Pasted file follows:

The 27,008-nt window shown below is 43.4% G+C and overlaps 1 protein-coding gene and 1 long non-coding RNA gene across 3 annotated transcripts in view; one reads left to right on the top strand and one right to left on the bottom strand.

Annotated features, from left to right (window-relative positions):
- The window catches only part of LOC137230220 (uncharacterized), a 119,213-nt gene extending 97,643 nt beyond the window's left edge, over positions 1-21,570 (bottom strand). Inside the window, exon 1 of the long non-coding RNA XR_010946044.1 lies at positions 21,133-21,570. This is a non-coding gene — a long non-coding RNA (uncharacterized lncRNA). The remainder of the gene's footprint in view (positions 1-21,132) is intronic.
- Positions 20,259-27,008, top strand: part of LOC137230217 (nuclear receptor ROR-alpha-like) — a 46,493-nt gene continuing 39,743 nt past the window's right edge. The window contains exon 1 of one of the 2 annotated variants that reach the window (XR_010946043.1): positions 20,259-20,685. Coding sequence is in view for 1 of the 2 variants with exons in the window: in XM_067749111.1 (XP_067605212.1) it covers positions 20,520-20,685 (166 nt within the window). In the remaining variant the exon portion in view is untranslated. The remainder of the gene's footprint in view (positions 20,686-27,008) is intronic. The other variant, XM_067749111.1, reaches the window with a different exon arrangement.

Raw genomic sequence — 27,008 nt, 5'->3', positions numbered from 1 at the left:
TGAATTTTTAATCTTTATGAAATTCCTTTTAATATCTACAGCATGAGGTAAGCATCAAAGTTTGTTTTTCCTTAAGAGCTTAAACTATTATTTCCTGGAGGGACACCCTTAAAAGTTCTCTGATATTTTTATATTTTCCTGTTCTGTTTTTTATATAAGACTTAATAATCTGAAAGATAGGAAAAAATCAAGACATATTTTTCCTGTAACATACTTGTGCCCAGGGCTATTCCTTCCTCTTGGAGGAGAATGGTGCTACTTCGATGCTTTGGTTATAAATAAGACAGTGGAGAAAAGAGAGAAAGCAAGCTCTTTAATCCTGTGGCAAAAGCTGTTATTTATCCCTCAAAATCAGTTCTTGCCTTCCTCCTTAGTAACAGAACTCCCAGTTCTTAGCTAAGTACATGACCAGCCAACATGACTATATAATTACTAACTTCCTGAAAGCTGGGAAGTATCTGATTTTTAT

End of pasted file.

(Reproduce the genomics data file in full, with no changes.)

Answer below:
The 27,008-nt window shown below is 43.4% G+C and overlaps 1 protein-coding gene and 1 long non-coding RNA gene across 3 annotated transcripts in view; one reads left to right on the top strand and one right to left on the bottom strand.

Annotated features, from left to right (window-relative positions):
- The window catches only part of LOC137230220 (uncharacterized), a 119,213-nt gene extending 97,643 nt beyond the window's left edge, over positions 1-21,570 (bottom strand). Inside the window, exon 1 of the long non-coding RNA XR_010946044.1 lies at positions 21,133-21,570. This is a non-coding gene — a long non-coding RNA (uncharacterized lncRNA). The remainder of the gene's footprint in view (positions 1-21,132) is intronic.
- Positions 20,259-27,008, top strand: part of LOC137230217 (nuclear receptor ROR-alpha-like) — a 46,493-nt gene continuing 39,743 nt past the window's right edge. The window contains exon 1 of one of the 2 annotated variants that reach the window (XR_010946043.1): positions 20,259-20,685. Coding sequence is in view for 1 of the 2 variants with exons in the window: in XM_067749111.1 (XP_067605212.1) it covers positions 20,520-20,685 (166 nt within the window). In the remaining variant the exon portion in view is untranslated. The remainder of the gene's footprint in view (positions 20,686-27,008) is intronic. The other variant, XM_067749111.1, reaches the window with a different exon arrangement.

Raw genomic sequence — 27,008 nt, 5'->3', positions numbered from 1 at the left:
TGAATTTTTAATCTTTATGAAATTCCTTTTAATATCTACAGCATGAGGTAAGCATCAAAGTTTGTTTTTCCTTAAGAGCTTAAACTATTATTTCCTGGAGGGACACCCTTAAAAGTTCTCTGATATTTTTATATTTTCCTGTTCTGTTTTTTATATAAGACTTAATAATCTGAAAGATAGGAAAAAATCAAGACATATTTTTCCTGTAACATACTTGTGCCCAGGGCTATTCCTTCCTCTTGGAGGAGAATGGTGCTACTTCGATGCTTTGGTTATAAATAAGACAGTGGAGAAAAGAGAGAAAGCAAGCTCTTTAATCCTGTGGCAAAAGCTGTTATTTATCCCTCAAAATCAGTTCTTGCCTTCCTCCTTAGTAACAGAACTCCCAGTTCTTAGCTAAGTACATGACCAGCCAACATGACTATATAATTACTAACTTCCTGAAAGCTGGGAAGTATCTGATTTTTAT